It’s become part of the summer routine for President Obama and his family to spend a week or so here on Martha’s Vineyard, much of it with old friends and with a lot of hours on the Vineyard’s several golf courses. In the past, my work for the Vineyard Gazette has put me in the middle of things, but this year I had no intention of getting caught up in any of it.
So, Thursday morning two weeks ago (Day 6 of the visit), when I heard the sound of Eight Harleys Roaring (past our house) and turning down the road towards the neighboring golf course, I knew that would be followed by Twenty Agents Guarding and One POTUS Golfing. While the State Police motorcycle escort took a break, I stayed inside, determined to let things be. But then, Julia Wells, the Gazette’s editor texted and asked by to see what I could produce in the way of pictures when the President arrived at the 8th green. Mr. Obama likes his privacy (who can blame him) — just ask Gazette staffer Ivy Ashe, who dutifully spent a day in the press pool from 8:30 AM until after midnight and never got a glimpse of Mr. Obama. FYI, the Gazette, founded in 1846, is one of the great local papers in the U.S. and well worth reading. Their presses roll each Thursday night in Edgartown, Mass.
I respect the Secret Service’s routines, and it all makes very good sense. The President came over to a group of us, and I got the front page of that week’s edition. The light was a nightmare — deep shadows where we were (his cap and sunglasses didn’t help) and strong sunlight on the green behind him. For those interested, it was shot with my Nikon D800 and the very, very good 24-70/f2.8. Steve Durkee, the paper’s design wizard, opened up the shadows, making for a fine picture, both in print and online. For other images — a quick change to the 70-200mm.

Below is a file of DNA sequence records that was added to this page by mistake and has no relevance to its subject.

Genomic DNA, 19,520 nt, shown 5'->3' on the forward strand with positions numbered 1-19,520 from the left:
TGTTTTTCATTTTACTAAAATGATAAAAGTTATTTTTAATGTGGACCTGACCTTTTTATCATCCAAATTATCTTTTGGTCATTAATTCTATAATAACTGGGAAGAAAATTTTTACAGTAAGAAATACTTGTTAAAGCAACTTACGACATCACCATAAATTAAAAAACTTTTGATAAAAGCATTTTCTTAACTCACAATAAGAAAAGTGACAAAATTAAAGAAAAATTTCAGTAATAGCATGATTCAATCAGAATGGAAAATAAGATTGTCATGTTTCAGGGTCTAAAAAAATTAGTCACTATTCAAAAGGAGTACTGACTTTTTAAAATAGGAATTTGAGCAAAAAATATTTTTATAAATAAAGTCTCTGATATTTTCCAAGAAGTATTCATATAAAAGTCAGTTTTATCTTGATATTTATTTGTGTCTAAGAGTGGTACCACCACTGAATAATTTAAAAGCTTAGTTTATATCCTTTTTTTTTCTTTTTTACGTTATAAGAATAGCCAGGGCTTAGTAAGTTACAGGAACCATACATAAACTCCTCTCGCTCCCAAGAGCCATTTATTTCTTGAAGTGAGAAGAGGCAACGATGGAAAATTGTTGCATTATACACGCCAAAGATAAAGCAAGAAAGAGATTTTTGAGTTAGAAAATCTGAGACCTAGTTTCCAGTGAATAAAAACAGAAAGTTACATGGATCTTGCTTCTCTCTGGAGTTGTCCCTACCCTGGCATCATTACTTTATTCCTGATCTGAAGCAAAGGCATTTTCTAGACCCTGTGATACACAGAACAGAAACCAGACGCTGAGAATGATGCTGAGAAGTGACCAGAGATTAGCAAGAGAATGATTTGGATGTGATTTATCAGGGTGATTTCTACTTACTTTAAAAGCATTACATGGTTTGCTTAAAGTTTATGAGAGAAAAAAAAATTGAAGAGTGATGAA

While on the subject of gear, I’ve been helping the friend of a friend dispose of some vintage Leica rangefinder equipment, and at the same time I’m seriously looking into buying one of Fuji’s X-series cameras. Beyond all the rave reviews these cameras are getting, with comparisons to the Leica M-series (both film and digital) making for some very good reading, it’s interesting to put an M3 next to the Fuji X-E1. There’s never been a camera that felt as natural in my hands as the M3 (or the M4 for that matter). That’s a large part of why this group of Fuji cameras is so appealing. It’s not that they consciously set out to copy Leica’s design (or maybe they did), but rather that they have made the “feel,” the ergonomics of the camera, such an important consideration, just as the engineers at Leica did more than 50 years ago. If I were starting a long assignment right now, and had to lock in to one camera to document all aspects of the trip, it almost certainly would be one of these.
The next thing I’m looking for is WiFi capability. No hurry at the moment. I’m hoping the PhotoPlus show in NYC next month will help clear the air (and my mind). I see that Fuji have reserved a healthy-sized booth… what do you suppose they’ll be showing off?